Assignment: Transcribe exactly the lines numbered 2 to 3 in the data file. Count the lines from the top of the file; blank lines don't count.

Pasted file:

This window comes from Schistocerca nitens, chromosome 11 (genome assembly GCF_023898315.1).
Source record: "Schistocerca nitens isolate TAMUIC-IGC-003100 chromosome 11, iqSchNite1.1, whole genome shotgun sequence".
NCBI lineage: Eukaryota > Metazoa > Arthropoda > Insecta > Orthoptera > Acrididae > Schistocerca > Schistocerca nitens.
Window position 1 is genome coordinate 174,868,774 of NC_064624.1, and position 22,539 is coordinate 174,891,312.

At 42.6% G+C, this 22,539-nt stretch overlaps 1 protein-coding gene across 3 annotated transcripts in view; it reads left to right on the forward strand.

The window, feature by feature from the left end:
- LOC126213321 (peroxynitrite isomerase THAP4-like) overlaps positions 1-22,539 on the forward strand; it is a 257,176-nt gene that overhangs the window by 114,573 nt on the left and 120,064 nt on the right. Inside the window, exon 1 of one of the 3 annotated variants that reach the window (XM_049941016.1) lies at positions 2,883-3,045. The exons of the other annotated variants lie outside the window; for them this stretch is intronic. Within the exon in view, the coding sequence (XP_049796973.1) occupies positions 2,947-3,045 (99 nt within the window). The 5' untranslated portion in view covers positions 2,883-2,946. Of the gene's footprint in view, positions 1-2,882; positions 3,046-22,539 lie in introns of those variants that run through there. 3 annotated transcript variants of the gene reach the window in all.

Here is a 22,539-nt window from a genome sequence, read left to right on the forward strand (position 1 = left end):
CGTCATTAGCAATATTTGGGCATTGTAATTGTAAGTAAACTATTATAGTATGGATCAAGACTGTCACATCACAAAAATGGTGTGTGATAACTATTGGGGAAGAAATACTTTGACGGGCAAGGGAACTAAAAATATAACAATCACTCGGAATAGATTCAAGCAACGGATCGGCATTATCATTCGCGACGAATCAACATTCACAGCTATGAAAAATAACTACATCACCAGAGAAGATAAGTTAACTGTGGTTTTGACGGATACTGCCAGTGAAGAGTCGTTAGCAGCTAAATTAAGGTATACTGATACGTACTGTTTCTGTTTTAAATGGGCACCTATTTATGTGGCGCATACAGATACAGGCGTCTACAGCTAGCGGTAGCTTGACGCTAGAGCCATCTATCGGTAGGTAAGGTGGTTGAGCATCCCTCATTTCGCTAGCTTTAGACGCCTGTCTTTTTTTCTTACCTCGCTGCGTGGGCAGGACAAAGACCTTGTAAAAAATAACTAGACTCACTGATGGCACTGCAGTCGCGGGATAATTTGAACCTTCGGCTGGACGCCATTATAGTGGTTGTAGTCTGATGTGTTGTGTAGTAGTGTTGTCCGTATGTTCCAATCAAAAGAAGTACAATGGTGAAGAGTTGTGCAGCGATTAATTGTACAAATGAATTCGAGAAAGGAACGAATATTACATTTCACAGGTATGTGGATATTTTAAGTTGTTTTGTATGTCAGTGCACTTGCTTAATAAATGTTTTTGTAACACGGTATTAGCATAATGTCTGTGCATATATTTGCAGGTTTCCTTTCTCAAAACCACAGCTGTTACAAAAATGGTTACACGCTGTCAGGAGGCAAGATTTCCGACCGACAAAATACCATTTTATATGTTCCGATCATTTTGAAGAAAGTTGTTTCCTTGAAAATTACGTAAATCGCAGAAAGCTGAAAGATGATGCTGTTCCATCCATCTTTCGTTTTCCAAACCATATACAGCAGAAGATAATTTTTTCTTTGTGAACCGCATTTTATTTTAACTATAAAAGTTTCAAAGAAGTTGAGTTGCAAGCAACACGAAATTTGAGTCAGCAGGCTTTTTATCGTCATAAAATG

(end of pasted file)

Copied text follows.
Source record: "Schistocerca nitens isolate TAMUIC-IGC-003100 chromosome 11, iqSchNite1.1, whole genome shotgun sequence".
NCBI lineage: Eukaryota > Metazoa > Arthropoda > Insecta > Orthoptera > Acrididae > Schistocerca > Schistocerca nitens.